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Differential Risk of Increasing Psychotropic Polypharmacy Use in Children Diagnosed With ADHD as Preschoolers

J Clin Psychiatry 2017;78(7):e774–e781
10.4088/JCP.16m10884

Objective: To characterize treatment trajectories in children newly diagnosed with attention-deficit/hyperactivity disorder (ADHD).

Methods: We utilized billing records of children aged 3 to 18 years in 28 US states’ Medicaid programs between 1999 and 2006. Children entered the cohort at the first ADHD diagnosis (ICD-9-CM: 314.00) preceded by 6 months with no psychotropic medication use and no psychiatric diagnoses. We followed children for 5 years to assess use of (1) psychotropic polypharmacy (the use of 3 psychotropic medication classes), (2) antipsychotics, and (3) anticonvulsants. We used mixed-effects logistic regression to model the probability of each utilization outcome as a function of age at ADHD diagnosis and follow-up year, adjusted for sociodemographic factors.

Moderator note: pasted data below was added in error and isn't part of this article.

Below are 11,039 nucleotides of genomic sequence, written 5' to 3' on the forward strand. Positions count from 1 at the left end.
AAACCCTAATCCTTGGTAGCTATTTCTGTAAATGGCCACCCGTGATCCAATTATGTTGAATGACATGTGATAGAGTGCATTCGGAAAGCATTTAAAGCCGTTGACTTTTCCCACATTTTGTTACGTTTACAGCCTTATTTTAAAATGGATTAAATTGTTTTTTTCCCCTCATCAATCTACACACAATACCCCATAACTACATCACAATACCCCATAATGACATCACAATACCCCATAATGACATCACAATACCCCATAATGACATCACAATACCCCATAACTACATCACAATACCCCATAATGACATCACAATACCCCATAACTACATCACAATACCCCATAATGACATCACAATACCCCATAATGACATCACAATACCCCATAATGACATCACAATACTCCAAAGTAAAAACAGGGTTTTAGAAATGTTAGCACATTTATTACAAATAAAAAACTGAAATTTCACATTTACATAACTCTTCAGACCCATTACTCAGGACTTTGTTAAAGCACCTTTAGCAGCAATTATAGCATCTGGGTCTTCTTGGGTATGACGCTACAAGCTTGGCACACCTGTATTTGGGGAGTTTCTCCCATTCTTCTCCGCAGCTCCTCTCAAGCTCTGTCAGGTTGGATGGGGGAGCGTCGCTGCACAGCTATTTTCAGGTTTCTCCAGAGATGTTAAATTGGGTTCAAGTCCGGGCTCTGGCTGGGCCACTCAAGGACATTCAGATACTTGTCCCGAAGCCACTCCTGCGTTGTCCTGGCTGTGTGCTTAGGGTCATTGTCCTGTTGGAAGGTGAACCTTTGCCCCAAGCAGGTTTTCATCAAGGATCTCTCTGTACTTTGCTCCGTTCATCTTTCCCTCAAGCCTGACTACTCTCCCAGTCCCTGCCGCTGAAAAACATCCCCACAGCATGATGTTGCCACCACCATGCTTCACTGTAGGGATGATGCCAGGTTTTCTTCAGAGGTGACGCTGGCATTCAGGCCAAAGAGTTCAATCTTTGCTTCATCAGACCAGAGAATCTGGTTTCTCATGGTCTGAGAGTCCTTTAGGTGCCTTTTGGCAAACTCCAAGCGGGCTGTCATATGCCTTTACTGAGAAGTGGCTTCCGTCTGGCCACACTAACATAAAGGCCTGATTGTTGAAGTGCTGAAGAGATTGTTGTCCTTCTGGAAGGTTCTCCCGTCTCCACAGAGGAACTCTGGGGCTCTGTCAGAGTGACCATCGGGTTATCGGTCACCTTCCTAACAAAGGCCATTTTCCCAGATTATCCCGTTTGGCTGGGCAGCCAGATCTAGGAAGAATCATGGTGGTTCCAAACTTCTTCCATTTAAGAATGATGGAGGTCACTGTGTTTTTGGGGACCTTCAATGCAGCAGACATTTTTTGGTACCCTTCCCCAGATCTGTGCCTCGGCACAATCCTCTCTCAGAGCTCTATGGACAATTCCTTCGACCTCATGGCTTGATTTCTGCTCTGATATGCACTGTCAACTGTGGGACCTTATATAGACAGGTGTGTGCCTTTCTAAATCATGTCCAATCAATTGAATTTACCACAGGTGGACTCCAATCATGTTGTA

Results: Our cohort included 16,626 children of whom 79.2% received stimulants, 33.2% antidepressants, and 23.1% α-agonists, and 25.3% received psychotropic polypharmacy treatment at least once in a subsequent year. Antipsychotics (7.1%–14.7%), anticonvulsants (4.0%–7.9%), and psychotropic polypharmacy (8.5%–13.4%) use increased from year 1 to 5, but this increase was confined to children between ages 3 and 9 at ADHD diagnosis. Children diagnosed at age 3 had the most substantial increase in each outcome (OR = 1.80 [95% CI, 1.36–2.38]; 1.85 [1.38–2.47]; 2.14 [1.45–3.16]), respectively. Also, 39.1% of 9,680 children-years with psychotropic polypharmacy therapy had no psychiatric diagnoses other than ADHD.

Conclusions: Psychotropic polypharmacy, antipsychotic, and anticonvulsant use increased with each year of follow-up. This effect was strongly mediated by the age of ADHD diagnosis with substantial increases in preschoolers but no corresponding effect in older children. It was only partially explained by physician diagnoses of concomitant mental disorders.